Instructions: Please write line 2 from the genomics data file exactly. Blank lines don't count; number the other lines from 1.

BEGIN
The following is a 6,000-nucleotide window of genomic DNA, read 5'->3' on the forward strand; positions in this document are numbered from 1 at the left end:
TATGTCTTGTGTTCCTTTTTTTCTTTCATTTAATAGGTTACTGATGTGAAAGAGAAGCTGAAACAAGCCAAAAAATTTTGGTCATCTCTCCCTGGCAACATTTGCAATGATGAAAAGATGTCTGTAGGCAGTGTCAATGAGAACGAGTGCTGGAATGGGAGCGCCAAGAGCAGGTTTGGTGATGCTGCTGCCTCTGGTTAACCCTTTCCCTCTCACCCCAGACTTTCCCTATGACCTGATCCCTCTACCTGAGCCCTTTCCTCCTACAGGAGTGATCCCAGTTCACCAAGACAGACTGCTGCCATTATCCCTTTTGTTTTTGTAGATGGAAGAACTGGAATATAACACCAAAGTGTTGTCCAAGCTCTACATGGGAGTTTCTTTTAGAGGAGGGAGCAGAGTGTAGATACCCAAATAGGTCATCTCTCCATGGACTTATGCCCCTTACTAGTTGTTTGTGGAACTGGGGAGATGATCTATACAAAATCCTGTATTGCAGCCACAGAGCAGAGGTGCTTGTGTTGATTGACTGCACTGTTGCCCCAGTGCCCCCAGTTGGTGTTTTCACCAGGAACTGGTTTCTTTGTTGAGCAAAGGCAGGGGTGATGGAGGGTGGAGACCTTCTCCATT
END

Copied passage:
TATGTCTTGTGTTCCTTTTTTTCTTTCATTTAATAGGTTACTGATGTGAAAGAGAAGCTGAAACAAGCCAAAAAATTTTGGTCATCTCTCCCTGGCAACATTTGCAATGATGAAAAGATGTCTGTAGGCAGTGTCAATGAGAACGAGTGCTGGAATGGGAGCGCCAAGAGCAGGTTTGGTGATGCTGCTGCCTCTGGTTAACCCTTTCCCTCTCACCCCAGACTTTCCCTATGACCTGATCCCTCTACCTGAGCCCTTTCCTCCTACAGGAGTGATCCCAGTTCACCAAGACAGACTGCTGCCATTATCCCTTTTGTTTTTGTAGATGGAAGAACTGGAATATAACACCAAAGTGTTGTCCAAGCTCTACATGGGAGTTTCTTTTAGAGGAGGGAGCAGAGTGTAGATACCCAAATAGGTCATCTCTCCATGGACTTATGCCCCTTACTAGTTGTTTGTGGAACTGGGGAGATGATCTATACAAAATCCTGTATTGCAGCCACAGAGCAGAGGTGCTTGTGTTGATTGACTGCACTGTTGCCCCAGTGCCCCCAGTTGGTGTTTTCACCAGGAACTGGTTTCTTTGTTGAGCAAAGGCAGGGGTGATGGAGGGTGGAGACCTTCTCCATT